Monday, January 21, 2013
For those of you who are new to this blog, Violet Trowbridge was a Trowbridge shrew who lived about two centuries ago in the Quinault Rain Forest in Washington State, USA. As a young shrew, her mother taught her the art of calligraphy and watercolor. Using her pen and brush, she recorded life as she saw it through most of her life in the village of Huckleberry Hollow.
A number of years ago, while hiking up Wild Rose Creek in the Quinault Rain Forest, I found a tiny gold box on a mossy ledge that contained a toad-skin leather cover book, which was titled The Trowbridge Chronicles. I had found a myth-shrouded treasure, which today provides us with a glimpse of life long ago among the small creatures in the rain forest. These journal pages are her story, in her own hand-scribed words.
Today's story: Woodrow, Violet's husband has taken up rock climbing and has brought his new rock climbing equipment along on their family summer outing in the high meadows. Mrs. Trowbridge has deftly sketched her handsome husband as he enjoys the view from atop a towering five-foot boulder.
Mrs. Trowbridge captures Woodrow in charcoal as he rappels down a boulder. I have spent many days and nights in the high meadows of the Olympic wilderness. I have, in fact, made a number of treks into Wild Rose Creek, where Mrs. T lived with her family. My times in the Olympic Mountains have been among the most special and memorable times of my life.
Have you seen my other art blog? It's called Bron Smith's Flights of Fantasy.
Sunday, January 13, 2013
I photographed these Monkey flowers (Mimulus tilingi) growing alongside a stream in the beautiful Grand Valley, one of my favorite meadows in the high Olympic Mountains. Monkey flowers are a common sight in sub-alpine meadows, dancing merrily in the summer breeze beside a rushing stream.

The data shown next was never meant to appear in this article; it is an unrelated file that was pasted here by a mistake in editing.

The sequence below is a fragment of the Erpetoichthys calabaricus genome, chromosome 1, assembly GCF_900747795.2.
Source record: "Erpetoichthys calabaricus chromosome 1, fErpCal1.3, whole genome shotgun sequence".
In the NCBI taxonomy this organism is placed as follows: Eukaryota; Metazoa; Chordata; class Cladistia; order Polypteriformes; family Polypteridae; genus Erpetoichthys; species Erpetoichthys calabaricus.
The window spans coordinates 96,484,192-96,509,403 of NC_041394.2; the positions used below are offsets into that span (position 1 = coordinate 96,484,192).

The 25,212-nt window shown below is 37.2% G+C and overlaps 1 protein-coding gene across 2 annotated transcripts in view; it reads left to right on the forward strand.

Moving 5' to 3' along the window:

Mrs. Trowbridge and her family spent many memorable days on summer outings. Sometimes they would go to the nearby Pacific Ocean. Other times they would hike to the high meadows. She referred often to their "special boulder", a boulder that served as their destination when they followed Wild Rose Creek up to the high meadows. She painted this picture of her husband, Woodrow, napping on the boulder among the Monkey flowers, while the children play nearby. I hope her painting brings thoughts of days in the coming summer season when you too will be sunning beside a stream in your special place.
Have you seen my other blog, Bron Smith's Flights of Fantasy. Check it out.
Monday, January 07, 2013
Mrs. Trowbridge returns to show us her portrait skills. I admire her because she always lived her life on the edge. She was given to experimenting with new directions to expand her skills. I have always aspired to follow her shining example of the well-lived life.
She devoted many pages in her journal to painting her ladybug friends with tattooed shells. Her portrait of Mrs. Shellwick is one of my favorites.
Mrs. Fernwick, the subject of the above shrew portrait, was one of Mrs. T's best friends. She, too, was an artist. She and Mrs. Trowbridge spent many happy summer days together sketching along Wild Rose Creek and in the high meadows. The rose in Mrs. T's portrait is a Nootka rose (rosa Nutkana). They are a common site in the Quinault Rain Forest.
Have you seen my other blog, Bron Smith's Flights of Fantasy? There you'll find many sample pages from my upcoming childrens' book, Monster Safari.